169. @Paulie Your story is a sober counterpoint to the holiday manufactured to enable drunken exploitation through flimsy sentiment spoken in generic ploys. I hope you can appreciate that the nub of the story is luck of the draw. There's always someone better off than you, and many more far worse no matter what the tale.

  170. Viet Nam saved me from a mistake. I think about the one I left behind and thank my lucky stars.

  171. A nice story about a long life, well-lived, and a first love during dark times. Mayhap, perchance, one might find a thought or a lesson about surviving these current dark days. One is reminded of the Biblical admonition that 'this too shall pass,' which while not always comforting, perhaps might give us all a bit of a perspective. I am seven years younger than the gentleman doctor of whom the article speaks - and, so, though I did not serve in Viet Nam, I know of the times whereof he speaks. Godspeed to all and blessings on all of your houses...

  172. My observations while volunteering for several years with a non-profit supporting wounded soldiers and their families at Walter Reed Army Medical Center in Washington, DC, lead me to comment on the comments by Dr. Brown's almost sister in law. I saw the whole range of spouse/girlfriend reactions, from abandonment after cleaning out the bank account to love and dedication to recovery. The meaning of the traditional wedding vows, "for better or worse, in sickness and in health" became starkly clear. If, as in the case of the sister, one is not ready to stick to those vows, it is most certainly good to end the relationship asap. The marriage would likely have headed for failure in any case; after all, sickness and death, if not traumatic injury, will come to all of us.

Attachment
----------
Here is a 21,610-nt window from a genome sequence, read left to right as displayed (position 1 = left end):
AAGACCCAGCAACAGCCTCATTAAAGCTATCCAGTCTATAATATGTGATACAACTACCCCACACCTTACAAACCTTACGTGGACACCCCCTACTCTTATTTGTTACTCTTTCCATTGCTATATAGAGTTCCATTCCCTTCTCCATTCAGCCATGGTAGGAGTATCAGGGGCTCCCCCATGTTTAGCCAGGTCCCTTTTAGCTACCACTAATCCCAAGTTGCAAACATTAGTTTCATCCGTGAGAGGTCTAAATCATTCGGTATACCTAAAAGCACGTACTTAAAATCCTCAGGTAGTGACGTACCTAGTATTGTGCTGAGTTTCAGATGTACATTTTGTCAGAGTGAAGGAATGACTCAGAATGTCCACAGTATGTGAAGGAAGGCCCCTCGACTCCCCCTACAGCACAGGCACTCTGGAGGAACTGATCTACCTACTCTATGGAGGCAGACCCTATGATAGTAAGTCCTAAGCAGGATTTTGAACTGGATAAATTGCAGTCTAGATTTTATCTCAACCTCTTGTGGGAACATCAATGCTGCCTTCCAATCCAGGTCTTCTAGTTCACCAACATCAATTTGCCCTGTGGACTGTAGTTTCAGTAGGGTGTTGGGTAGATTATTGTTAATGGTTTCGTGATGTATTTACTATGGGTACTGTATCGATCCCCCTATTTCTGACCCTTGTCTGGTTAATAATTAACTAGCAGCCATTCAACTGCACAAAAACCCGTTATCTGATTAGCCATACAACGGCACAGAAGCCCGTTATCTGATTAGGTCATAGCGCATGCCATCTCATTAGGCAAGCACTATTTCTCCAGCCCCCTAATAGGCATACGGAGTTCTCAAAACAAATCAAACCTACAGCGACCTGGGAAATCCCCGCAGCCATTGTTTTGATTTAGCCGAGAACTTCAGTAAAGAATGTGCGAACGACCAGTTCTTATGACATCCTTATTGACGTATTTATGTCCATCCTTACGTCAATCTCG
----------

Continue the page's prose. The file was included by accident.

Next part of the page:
173. Dr. Brown's moving eloquence is both emotional and informative. Well said!

  174. I hate to disappoint you doctor, but those machine guns in San Antonio were bolted down so that the operators could not move them in any direction, at least not up or down. All they could do was pull the triggers. If Kareem Abdul-Jabbar had stood up there, the bullets would have been be way over his head. Although it may not seem that way at times, the Army really does want to keep you alive.